The freezing cold did not deter thirty participants from traveling to Ann Arbor to engage in a morning of compassion and awareness practice. In the afternoon, we live streamed the presentation by Natalie Freeburn, a wonderful high school teacher in Saline, who shared her experience in implementing a stress-management elective course for the last three years. Check out her video-recording here.
Michigan Collaborative for Mindfulness in Education
Morning Retreat and Afternoon Meet-up
February 9, 2019
Ann Arbor, MI
Coalition of Schools
Educating Mindfully Conference
February 28-March 2, 2019
St. Charles, Illinois
Beaumont Center for Mindfulness
Silent Retreat with Christiane Wolf, MD, PhD
April 8-10 or April 8-13
Grand Rapids Mindfulness Center
The Art of Mindful Communication, Oren Jay Safer
Friday, May 10, 2019
Grand Rapids, MI
This past year, I was inspired, as I am sure many of you were, by the story of the Thai soccer team youth who survived in the cave for 10 days before being rescued. Their coach had taught them meditation which they practiced during this time as a means to help conserve their energy and not panic. Closer to home, we can be inspired by a story shared during our fall networking session by an elementary classroom teacher in Ann Arbor. She reminds her students to practice using their mindful breathing during traumatizing lock down drills which they have to undergo to protect themselves in case of an active school shooter. While I am distressed that we live in a world where we need to practice these drills, isn’t wonderful that our students and teachers can have a go-to practice to use during these stressful times. I am grateful to this teacher for having the presence of mind to offer the practice of mindfulness in real time, and hope many other teachers in our classrooms will feel so inspired! - Rita Benn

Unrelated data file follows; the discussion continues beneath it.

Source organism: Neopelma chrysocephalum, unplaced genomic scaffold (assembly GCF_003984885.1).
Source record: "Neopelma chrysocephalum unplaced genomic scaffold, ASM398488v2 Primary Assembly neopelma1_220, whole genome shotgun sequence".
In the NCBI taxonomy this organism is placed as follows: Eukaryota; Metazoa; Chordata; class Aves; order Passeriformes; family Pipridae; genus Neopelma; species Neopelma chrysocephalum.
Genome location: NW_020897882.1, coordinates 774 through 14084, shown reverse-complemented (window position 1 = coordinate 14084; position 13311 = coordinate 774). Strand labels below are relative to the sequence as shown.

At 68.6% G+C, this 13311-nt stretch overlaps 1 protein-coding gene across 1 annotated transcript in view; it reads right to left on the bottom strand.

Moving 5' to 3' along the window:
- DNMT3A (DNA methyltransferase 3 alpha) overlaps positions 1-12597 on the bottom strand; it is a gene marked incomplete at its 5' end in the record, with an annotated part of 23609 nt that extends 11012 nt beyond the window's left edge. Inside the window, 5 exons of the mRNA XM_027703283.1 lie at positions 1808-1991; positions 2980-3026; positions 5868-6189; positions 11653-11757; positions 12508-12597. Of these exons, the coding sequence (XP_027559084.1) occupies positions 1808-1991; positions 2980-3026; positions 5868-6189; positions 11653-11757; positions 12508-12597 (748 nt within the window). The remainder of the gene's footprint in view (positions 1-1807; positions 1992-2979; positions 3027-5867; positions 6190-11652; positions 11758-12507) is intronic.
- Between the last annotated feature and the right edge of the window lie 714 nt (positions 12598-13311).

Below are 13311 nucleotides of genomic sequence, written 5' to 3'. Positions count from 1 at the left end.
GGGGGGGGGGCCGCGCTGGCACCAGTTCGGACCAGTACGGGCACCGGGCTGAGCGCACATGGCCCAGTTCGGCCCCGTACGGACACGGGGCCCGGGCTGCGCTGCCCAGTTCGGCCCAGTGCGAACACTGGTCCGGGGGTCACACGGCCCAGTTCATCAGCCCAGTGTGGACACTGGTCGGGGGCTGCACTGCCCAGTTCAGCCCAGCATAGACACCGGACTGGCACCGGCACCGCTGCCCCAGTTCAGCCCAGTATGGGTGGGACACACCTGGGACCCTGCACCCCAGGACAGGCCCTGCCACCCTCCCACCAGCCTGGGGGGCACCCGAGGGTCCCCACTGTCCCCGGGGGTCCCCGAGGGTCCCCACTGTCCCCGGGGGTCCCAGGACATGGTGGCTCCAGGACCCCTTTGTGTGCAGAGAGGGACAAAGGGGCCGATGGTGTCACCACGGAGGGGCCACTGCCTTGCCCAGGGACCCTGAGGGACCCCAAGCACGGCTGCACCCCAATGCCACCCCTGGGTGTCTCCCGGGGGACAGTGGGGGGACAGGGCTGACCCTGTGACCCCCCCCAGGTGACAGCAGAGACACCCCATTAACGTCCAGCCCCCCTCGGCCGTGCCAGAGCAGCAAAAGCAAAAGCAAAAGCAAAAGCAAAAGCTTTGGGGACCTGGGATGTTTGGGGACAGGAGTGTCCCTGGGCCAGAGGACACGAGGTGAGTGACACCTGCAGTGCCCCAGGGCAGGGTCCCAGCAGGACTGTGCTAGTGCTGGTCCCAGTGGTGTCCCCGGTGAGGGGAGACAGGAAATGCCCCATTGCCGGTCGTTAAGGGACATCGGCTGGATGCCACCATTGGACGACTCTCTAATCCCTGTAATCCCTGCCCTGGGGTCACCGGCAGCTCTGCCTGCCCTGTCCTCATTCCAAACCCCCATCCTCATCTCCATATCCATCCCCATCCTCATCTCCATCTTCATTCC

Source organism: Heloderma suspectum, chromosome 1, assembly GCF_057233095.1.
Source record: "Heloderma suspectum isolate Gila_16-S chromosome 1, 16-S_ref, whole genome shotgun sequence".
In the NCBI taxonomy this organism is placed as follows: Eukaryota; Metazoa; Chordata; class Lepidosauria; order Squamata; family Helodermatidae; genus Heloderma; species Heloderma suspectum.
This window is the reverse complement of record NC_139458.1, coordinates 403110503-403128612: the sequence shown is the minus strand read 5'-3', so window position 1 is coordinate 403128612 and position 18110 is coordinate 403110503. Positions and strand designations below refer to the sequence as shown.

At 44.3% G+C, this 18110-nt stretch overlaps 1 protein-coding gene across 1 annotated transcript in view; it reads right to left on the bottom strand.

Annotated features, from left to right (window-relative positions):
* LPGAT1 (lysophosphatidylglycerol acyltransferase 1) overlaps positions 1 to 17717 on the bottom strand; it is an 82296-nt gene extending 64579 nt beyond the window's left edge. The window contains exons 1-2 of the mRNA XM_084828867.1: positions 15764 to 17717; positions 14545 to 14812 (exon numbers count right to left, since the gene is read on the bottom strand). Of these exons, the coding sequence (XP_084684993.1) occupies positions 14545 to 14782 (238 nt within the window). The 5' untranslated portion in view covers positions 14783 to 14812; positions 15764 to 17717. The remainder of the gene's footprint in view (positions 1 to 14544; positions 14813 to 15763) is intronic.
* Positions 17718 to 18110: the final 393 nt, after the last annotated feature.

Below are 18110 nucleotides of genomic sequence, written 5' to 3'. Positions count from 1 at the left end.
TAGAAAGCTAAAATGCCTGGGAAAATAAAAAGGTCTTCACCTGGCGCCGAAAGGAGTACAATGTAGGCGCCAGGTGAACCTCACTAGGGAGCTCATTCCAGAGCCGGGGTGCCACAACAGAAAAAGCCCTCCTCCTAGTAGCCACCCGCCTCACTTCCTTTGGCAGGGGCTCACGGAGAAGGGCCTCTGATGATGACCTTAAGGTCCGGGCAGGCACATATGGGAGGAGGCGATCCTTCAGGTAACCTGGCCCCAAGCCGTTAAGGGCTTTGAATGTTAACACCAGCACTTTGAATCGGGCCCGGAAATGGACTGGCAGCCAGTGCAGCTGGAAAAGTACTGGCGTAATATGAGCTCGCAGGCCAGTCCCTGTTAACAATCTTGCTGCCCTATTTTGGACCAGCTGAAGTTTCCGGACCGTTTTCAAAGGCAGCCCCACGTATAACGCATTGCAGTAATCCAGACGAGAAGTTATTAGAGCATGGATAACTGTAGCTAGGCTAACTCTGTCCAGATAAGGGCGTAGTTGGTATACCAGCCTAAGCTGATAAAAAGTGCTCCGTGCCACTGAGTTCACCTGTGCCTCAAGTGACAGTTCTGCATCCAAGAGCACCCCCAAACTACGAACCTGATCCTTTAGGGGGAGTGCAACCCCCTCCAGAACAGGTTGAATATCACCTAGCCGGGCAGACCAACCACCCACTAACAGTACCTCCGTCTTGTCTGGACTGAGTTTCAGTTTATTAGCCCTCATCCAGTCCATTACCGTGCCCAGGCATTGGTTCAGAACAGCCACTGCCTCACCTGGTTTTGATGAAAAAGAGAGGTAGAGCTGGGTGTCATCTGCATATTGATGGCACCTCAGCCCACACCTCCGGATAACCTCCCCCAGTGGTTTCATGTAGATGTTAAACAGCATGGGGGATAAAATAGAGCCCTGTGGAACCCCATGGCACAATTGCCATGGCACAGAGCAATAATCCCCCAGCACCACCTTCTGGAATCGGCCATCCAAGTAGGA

School-based mindfulness intervention supports adolescent resiliency: A randomized controlled pilot study
Felver, Joshua C. et al.
International Journal of School and Educational Psychology, 2018, 159, 1-12.